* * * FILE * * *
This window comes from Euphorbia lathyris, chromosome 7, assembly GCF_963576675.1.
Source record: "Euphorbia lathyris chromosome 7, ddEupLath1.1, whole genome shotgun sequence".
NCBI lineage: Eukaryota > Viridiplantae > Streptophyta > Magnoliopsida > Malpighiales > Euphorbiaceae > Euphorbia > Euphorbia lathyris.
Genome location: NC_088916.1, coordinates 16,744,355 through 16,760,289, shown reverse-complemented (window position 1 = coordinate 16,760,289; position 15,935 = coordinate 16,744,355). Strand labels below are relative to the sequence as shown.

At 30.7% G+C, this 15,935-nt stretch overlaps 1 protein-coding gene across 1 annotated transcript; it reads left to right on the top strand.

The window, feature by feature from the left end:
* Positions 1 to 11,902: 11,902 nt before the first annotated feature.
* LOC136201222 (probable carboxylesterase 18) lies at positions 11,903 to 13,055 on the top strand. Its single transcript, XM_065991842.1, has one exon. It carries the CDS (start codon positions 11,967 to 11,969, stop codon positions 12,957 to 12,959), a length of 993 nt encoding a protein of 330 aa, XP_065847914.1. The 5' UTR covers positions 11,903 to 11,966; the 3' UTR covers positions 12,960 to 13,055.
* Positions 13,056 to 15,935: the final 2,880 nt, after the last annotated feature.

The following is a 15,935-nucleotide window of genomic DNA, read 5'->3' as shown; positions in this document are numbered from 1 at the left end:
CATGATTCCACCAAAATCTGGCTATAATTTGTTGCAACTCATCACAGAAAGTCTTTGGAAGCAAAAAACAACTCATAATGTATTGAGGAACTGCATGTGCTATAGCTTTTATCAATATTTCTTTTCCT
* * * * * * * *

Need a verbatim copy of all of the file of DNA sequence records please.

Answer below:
This window comes from Euphorbia lathyris, chromosome 7, assembly GCF_963576675.1.
Source record: "Euphorbia lathyris chromosome 7, ddEupLath1.1, whole genome shotgun sequence".
NCBI lineage: Eukaryota > Viridiplantae > Streptophyta > Magnoliopsida > Malpighiales > Euphorbiaceae > Euphorbia > Euphorbia lathyris.
Genome location: NC_088916.1, coordinates 16,744,355 through 16,760,289, shown reverse-complemented (window position 1 = coordinate 16,760,289; position 15,935 = coordinate 16,744,355). Strand labels below are relative to the sequence as shown.

At 30.7% G+C, this 15,935-nt stretch overlaps 1 protein-coding gene across 1 annotated transcript; it reads left to right on the top strand.

The window, feature by feature from the left end:
* Positions 1 to 11,902: 11,902 nt before the first annotated feature.
* LOC136201222 (probable carboxylesterase 18) lies at positions 11,903 to 13,055 on the top strand. Its single transcript, XM_065991842.1, has one exon. It carries the CDS (start codon positions 11,967 to 11,969, stop codon positions 12,957 to 12,959), a length of 993 nt encoding a protein of 330 aa, XP_065847914.1. The 5' UTR covers positions 11,903 to 11,966; the 3' UTR covers positions 12,960 to 13,055.
* Positions 13,056 to 15,935: the final 2,880 nt, after the last annotated feature.

The following is a 15,935-nucleotide window of genomic DNA, read 5'->3' as shown; positions in this document are numbered from 1 at the left end:
CATGATTCCACCAAAATCTGGCTATAATTTGTTGCAACTCATCACAGAAAGTCTTTGGAAGCAAAAAACAACTCATAATGTATTGAGGAACTGCATGTGCTATAGCTTTTATCAATATTTCTTTTCCT